Australia’s supply chains proved generally resilient in response to the COVID-19 pandemic, but the experience with COVID-19, following the devastating 2019-20 bushfires has highlighted Australia’s potential vulnerability to supply chain disruptions. Panic buying of some goods, notably personal protective equipment, and the imposition of export restrictions on these products by some countries added a degree of urgency to the unfolding situation.
As organisations look to recover from COVID-19, they must adjust their risk assessment approach in order to be better prepared for future business impacts and improve their business resilience. While there are many ways business can identify and manage its supply chain risks, KPMG has deep expertise in supply chain resilience and geopolitics. As these areas are topical and relevant to the inquiry, we have structured our submission to provide the Commission greater insights into how businesses across Australia best manage these risks. We also provide feedback on the Interim Report’s framework to identify vulnerable supply chains and explain how policy makers may be able to leverage existing frameworks and dynamic assessment methods active in the private sector to help address geopolitical risk and other disruptive challenges facing supply chains.
In this submission we look at the recommendations from KPMG as well as insights from KPMG. The submission looks at risk management practices in the export of higher education and the importance of having a long-term view when it comes to rare earths and critical minerals. In this context, we explore the potential for bilateral critical supply agreements as a measure for governments to secure the supply of critical goods and services in times of global supply disruption.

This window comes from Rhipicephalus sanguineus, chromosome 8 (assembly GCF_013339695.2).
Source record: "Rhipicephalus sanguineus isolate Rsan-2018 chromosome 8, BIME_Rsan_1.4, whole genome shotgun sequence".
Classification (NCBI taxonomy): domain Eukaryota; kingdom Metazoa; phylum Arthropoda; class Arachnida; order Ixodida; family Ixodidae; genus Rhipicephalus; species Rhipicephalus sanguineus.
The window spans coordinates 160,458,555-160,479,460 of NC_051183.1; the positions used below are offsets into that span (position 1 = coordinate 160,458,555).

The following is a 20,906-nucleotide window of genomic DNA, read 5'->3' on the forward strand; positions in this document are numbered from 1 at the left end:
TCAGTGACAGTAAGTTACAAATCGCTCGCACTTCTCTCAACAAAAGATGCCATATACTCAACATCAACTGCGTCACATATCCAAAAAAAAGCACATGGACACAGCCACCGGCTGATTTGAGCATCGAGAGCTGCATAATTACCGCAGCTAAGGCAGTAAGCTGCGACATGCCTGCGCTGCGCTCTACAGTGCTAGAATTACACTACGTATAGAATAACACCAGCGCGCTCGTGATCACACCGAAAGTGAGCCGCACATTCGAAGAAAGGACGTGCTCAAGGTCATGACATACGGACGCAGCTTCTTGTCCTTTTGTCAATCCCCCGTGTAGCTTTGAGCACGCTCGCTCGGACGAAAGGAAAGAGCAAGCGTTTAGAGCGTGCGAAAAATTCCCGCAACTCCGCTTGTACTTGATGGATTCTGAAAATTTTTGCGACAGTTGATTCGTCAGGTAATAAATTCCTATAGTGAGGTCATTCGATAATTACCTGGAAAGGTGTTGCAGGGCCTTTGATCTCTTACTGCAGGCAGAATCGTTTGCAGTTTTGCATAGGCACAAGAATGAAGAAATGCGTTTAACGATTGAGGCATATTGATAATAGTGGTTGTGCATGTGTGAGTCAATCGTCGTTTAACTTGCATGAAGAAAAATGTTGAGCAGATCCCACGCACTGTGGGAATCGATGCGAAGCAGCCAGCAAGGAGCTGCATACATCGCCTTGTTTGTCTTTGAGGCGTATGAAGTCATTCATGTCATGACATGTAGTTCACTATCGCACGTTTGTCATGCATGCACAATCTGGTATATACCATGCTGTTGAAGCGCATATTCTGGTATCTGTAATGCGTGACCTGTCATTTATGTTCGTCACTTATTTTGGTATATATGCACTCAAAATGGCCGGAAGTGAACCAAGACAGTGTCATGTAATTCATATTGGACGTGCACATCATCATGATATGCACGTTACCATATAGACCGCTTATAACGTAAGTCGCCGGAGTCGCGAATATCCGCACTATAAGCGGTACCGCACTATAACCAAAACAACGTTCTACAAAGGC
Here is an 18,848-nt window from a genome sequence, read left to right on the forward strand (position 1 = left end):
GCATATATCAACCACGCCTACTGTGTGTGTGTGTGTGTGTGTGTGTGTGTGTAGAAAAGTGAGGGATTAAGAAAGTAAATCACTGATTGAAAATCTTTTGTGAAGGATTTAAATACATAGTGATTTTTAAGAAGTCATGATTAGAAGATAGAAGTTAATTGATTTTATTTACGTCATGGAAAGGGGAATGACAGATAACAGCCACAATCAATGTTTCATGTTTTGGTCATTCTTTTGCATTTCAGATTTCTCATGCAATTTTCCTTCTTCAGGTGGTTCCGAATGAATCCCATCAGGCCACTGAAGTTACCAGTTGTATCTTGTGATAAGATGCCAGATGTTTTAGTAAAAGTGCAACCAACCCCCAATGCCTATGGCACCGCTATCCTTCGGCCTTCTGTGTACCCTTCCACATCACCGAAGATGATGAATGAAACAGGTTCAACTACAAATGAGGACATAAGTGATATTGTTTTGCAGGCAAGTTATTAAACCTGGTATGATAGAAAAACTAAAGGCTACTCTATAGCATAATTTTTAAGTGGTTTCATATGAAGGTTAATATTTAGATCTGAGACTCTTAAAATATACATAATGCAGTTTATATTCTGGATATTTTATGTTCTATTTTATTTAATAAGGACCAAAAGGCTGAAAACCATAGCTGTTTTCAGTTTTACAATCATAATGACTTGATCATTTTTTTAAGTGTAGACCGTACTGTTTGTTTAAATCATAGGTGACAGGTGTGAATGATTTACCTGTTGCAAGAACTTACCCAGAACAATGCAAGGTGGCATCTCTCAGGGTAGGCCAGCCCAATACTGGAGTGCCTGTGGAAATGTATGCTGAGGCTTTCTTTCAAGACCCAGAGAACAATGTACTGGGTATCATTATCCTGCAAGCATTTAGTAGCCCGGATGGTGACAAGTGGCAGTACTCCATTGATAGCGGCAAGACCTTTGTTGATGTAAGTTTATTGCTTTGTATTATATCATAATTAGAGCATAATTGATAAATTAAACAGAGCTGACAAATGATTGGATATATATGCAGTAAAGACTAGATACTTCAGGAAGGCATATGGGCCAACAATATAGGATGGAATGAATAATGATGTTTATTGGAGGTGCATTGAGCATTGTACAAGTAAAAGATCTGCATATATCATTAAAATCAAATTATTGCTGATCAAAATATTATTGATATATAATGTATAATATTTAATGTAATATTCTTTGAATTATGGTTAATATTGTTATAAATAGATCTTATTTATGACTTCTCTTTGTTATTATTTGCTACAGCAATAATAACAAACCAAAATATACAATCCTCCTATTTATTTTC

The following is a summary of nine KPMG Australia recommendations
The framework to identify vulnerable supply chains outlined in the Interim Report is a valuable first step to managing Australia’s supply chain risk, however it may benefit from further expert consultation and the inclusion of real time data sets to move it from static to dynamic.
The Australian Government could consider support for smaller businesses by introducing a voucher scheme for supply chain risk assessments. This would assist businesses of all sizes to build their resilience capability in order to reduce their vulnerability to supply chain disruptions.
The Australian Government consider the creation of frameworks that encourage collaboration so that industries work together and invest in measures to mitigate supply chain risk brought about by accelerated digitisation.
Businesses of all sizes should stress test their business continuity plans under all types of duress to better understand where, how and why the supply chain failed but most importantly, to learn from past events like COVID-19. From these learnings, they will define better supply chain strategies to shore up supply certainty and enhance customer fulfilment. Each alternative strategy then needs to be evaluated to ensure cost, customer service, financial impacts and risk factors are all balanced. They should also better understand what new capabilities will be required to protect them into the future.
The Australian Government should consider education programs and incentives for geopolitical risk management and country related diversification. By diversifying and managing the risk, Australian businesses will be less vulnerable to geopolitical shocks or disruptions.
The Productivity Commission analyse supply chain export risk on a sector basis to take into consideration the diverse nature of risks across Australia’s key export sectors, while also considering export sectors such as rare earths that will be a major focus in the longer term.
As a key export that contributes to Australia’s wellbeing, the higher education sector should focus on greater international student experiences for each target market to address supply chain risk and global competitiveness. The Australian Government could support this initiative by refreshing Australia’s national ‘Go to Market Strategy’, originally published in 2016 under markedly different economic conditions.
The Australian Government consider updating Australia’s Critical Minerals Strategy 2019 to take into consideration recent supply chain risk and account for opportunities that may be present in the circular economy.